Saturday, April 25, 2009

dogfish head brewery

I come from good beer stock. My grandmother was born and raised outside of Nuremberg, in the heart of Bavaria... oompa! Just after I graduated from high school, I traveled to Germany with her. It was a great trip. We spent time in Nuremberg and Munich and traveled to Austria, Liechtenstein and Switzerland. While we were in Munich, she made sure we went to the Hofbräuhaus; this is something I appreciate more now than I ever did then. She insisted on taking the following picture when we were hanging out downstairs at the Hofbräuhaus. I think the fact that I could drink so much beer at the tender age of seventeen surprised (impressed?) her. (With my parentage, she shouldn't have blinked an eye!)

Growing up, I remember my father drinking Ballantine Ale. This was the only beer he ever drank and probably my first beer. Interestingly, most mass-produced American beers are lagers (think any of the Anheuser Bush products). Perhaps my father was onto something. The beers that make-up today's growing craft-beer/micro-brewed market are primarily ales. I personally think ales have more complex flavors. If you're downing a beer because you've been out working in the yard, a Natty Light works just fine. If you are kicking back looking to drink something yummy, go with an ale.

Yesterday, Countrymouse and I joined my parents on a tour of the Dogfish Head Brewery. We pretty much live in their backyard, so it was a fun, easy thing to do.

Our guide, John, was excellent. He is a homebrewer himself, so I think he was more invested in explaining what we saw.

My EC Brother is a certified beer judge and homebrewer. He is somewhat critical of Dogfish, but I like them. I think some of his wariness is focused on their more experimental beers. Take their Theobroma, for example. It's brewed with Aztec cocoa powder and cocoa nibs, honey, chilies, and annatto (fragrant tree seeds). The Immort Ale, one of their more popular brews, is made with juniper berries, vanilla and maple syrup. Probably not what your average Joe wants in his beer. Those are the kinds of beers I will have one of and move on to something else.

I love wine but beer definitely has a place in my life. Beer is easy. Popping open a bottle of beer is no big deal; opening a bottle wine can turn into a production from what do you open to how do you get it open. (Make no mistake, this is generally an undertaking I am prepared to deal with.) What I learned during the tour was the brewing process is a complex procedure.

I thought it was cool that you can change the flavor of a beer by brewing it in different containers... just like wine.

Part of the fun yesterday was that my parents enjoyed themselves. My mother is the most NOT A BEER DRINKER person I know, so I had some concerns. It was also a walking tour... ditto on the concerns. My father comes from that same good beer stock and it was his idea to begin with, so I knew we'd be good on that front.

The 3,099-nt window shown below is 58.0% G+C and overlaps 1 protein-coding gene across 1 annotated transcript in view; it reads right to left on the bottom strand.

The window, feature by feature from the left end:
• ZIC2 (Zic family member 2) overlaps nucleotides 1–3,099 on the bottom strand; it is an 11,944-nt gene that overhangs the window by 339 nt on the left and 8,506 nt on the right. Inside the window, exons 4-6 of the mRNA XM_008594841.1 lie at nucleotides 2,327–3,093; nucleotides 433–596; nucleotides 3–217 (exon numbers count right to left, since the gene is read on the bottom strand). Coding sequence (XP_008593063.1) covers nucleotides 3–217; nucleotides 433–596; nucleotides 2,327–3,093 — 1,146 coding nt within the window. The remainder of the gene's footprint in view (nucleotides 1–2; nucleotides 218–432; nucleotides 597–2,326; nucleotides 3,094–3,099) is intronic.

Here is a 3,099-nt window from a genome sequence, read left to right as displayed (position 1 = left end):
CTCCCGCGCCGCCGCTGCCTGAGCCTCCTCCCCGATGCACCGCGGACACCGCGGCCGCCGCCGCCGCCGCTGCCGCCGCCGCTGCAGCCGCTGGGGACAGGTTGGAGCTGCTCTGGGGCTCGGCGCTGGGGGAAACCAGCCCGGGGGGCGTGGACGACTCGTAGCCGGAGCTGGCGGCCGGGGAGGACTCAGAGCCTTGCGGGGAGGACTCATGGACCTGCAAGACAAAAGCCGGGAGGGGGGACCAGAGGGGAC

The real shocker is that my mother had a good time! We each received 4 4-ounce samples at the end of the tour. (This is mandated by Delaware state law, but DFH was more than generous.) My mother tried each one of the four: 60-Minute IPA, Midas Touch, Palo Santo Marron and Immort Ale. In addition to not being a beer drinker, my mother is really not a wine drinker either. I kept wondering if they were brewing something with whiskey... that would have been a brew she'd like. She wasn't so crazy for any of them but did enjoy the Midas Touch. This is a cross between beer and mead, so it's the least beer tasting beer we tried. Cold it's okay, but after it starts to warm up it reminds me of a really sweet chardonnay. (Now I know what kind of wine to buy her.)

WC Brother's favorite beer is the Dogfish Head 60-Minute IPA. (Good thing he moved to Calli after they started shipping DFH there last year.) It reminds me of Sierra Nevada Pale Ale. I like their Aprihop. It's surprisingly refreshing for a fruit ale. EC Brother thinks fruit and beer are two things that should never mingle. I always have a fridge full of some kind of pumpkin ale come fall. (But I always have non-fruit beers for the purists in my family, including Countrymouse.)

We bought some beer at the brewery. It's the freshest and cheapest you'll find it. We probably should have gotten more. Somehow, I think we'll find our way back to Milton a few times this summer to stock up!

PS: I really did have a great time, even if I don't look like it in the photos. This was my attempt to smile gently instead of my usual full-on grin. Guess you just have to stick to who you are.

1 comment:

  1. that's so cool that you got to tour the brewery! it sorta reminds me of when dad took me and my sisters to a brewery tour. needless to say, i wasn't that impressed. i was probably 7 or 8. we did get a cool goose necklace or something.

    i have not inherited any of the beer genes.


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